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John Waynes America Paperback – March 2, 1998
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Dennis McLellan Los Angeles Times A stunning book...essential reading for anyone interested in Wayne and popular culture.
Molly Haskell The New York Times Book Review I hope this new book will find its way into the hands of those who are ready to think seriously about a pivotal figure in our culture, a figure who was a great star and a flawed man.
Mark Feener The Boston Globe No one has ever written better about the cultural ideology of John Wayne's career than Garry Willis does here.
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First, there is Wayne the person, the man. Wills doesn't devote much space to this level, though the book's subtitle, i.e. "The Politics of Celebrity", might suggest otherwise. Very little is presented of Wayne's personal life or controversial political stances. Most of what is presented are efforts to either debunk popular fictions from the early years, or to pass along opinions of others, which about the man are usually unflattering, (Ford's disapproval of Wayne's lack of war service). Clearly the author believes Wayne's mythic status comes from the screen and not from the private individual.
The second level is Wayne the actor, the commanding screen presence. Despite many insights along the way, Wills falters badly by spending way too much time on seemingly irrelevant details of John Ford's personality and film style, many of which (the diagrams of seating arrangements in "Stagecoach", for example), shed no light on Wayne the actor. Wills' s preoccupation with Ford to the exclusion of Wayne is a serious defect, which may imply that the author found Ford the more compelling of the two, and could not restrain himself. Yet it is not Ford who is enshrined in the national consciousness, it is Wayne.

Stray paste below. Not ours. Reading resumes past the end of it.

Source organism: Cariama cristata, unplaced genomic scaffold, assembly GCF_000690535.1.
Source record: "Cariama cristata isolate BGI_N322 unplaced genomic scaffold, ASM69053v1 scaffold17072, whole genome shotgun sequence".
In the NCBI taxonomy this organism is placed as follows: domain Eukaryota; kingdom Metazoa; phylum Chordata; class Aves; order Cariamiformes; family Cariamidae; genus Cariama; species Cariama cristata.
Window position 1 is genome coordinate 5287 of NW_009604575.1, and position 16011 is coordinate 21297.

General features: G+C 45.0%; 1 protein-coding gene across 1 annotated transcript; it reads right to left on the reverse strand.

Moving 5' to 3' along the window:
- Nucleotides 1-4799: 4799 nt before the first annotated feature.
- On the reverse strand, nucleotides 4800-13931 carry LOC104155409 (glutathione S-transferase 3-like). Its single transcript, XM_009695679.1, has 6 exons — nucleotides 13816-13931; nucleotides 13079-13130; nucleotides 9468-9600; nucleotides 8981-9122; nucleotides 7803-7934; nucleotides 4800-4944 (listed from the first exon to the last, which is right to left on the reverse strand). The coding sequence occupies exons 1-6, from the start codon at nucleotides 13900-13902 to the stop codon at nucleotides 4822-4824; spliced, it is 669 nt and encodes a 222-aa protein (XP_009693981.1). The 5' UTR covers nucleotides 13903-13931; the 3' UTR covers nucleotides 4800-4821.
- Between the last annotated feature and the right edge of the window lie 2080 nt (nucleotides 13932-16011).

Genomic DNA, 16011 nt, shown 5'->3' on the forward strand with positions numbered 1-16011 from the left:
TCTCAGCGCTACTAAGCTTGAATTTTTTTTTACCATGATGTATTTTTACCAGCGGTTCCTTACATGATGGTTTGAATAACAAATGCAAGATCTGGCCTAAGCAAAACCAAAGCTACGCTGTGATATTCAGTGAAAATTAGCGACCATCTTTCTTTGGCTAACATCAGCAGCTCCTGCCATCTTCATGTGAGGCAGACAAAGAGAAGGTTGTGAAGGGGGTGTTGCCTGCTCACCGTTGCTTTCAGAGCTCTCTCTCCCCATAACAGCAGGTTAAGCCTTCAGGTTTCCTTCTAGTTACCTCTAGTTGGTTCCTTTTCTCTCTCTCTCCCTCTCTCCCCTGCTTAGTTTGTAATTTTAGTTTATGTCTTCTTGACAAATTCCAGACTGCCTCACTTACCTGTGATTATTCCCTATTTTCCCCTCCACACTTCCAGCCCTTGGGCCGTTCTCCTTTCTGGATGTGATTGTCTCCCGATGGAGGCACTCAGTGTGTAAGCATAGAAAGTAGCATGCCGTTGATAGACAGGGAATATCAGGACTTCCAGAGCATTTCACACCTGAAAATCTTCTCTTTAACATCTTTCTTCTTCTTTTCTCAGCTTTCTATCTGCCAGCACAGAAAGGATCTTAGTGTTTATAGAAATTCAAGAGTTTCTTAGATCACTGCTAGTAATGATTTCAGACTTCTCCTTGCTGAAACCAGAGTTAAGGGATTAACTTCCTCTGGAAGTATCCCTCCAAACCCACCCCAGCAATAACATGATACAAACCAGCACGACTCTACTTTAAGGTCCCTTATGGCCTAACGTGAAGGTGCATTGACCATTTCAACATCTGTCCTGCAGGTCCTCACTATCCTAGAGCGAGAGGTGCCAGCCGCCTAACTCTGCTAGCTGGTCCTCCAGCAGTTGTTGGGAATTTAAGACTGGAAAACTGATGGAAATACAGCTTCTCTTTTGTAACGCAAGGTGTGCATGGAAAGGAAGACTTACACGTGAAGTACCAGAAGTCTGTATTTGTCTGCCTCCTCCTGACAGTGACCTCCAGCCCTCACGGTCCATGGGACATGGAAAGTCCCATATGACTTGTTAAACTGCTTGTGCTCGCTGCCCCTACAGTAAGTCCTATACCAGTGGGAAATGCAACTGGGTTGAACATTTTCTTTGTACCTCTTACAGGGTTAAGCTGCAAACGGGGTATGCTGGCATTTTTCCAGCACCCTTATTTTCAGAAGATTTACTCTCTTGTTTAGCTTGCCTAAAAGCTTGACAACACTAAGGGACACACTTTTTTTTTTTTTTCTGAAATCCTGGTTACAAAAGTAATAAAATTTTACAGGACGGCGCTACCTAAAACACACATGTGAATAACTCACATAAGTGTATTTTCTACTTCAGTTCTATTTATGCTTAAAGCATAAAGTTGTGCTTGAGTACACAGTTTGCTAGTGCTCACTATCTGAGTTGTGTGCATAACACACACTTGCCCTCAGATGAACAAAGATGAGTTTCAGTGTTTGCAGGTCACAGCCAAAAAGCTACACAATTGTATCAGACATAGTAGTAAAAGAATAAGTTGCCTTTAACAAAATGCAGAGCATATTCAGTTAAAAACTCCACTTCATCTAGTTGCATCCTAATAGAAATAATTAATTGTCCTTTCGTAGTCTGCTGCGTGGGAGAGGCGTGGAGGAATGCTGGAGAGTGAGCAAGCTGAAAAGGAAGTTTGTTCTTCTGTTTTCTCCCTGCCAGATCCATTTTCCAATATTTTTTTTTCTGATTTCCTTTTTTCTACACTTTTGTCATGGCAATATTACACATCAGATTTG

The third level is the most important: Wayne the mythic figure, the mirror in which we catch our own reflection. Here Wills both succeeds and fails. He succeeds by linking the Wayne figure with some of our most enduring national myths: unbounded western horizons, uncorrupted primitive, Jeffersonian ideal. But here in the book's last chapter, which should bring together the preceding 300 pages but which is only 12 pages long, there is no real synthesis of what has gone before. There is no effort at showing how, despite the many pages given over to him, Ford' romanticized vision of the Old West shapes the Wayne myth, or how that same vision embodies enduring national myths, or how to a lesser degree Hawk's vision taps into those same legends through the Wayne figure. In short, Wills fails at this crucial third stage to adequately fill in the blanks between Wayne the actor and Wayne the myth.
I get the feeling the author intended a deeper work than is there in the result, but instead got sidetracked on underdeveloped details that end up shedding little light on the Wayne phenomenon. Too bad, because there is an important project still unfulfilled. Certainly Wills has the skills to bring it off. I only wish he had.
My favorite parts of the book were those that dealt with the mythmaking that went into the creation of "John Wayne," the symbol of everything best about America and those dealing with his films and relationship with John Ford. Although extreme fans of Wayne may be somewhat offended by some parts of the book (e.g., Wayne's stringent avoidance of military service in WW II and the misinformation about his early life, such as his being a potential football star felled by an injury, when in fact he was dismissed from the USC football team for not being very good), I think everyone will come away from it having a better sense not only Wayne's shortcomings but his very real accomplishments. A fine book in every way.
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Nothing more than that.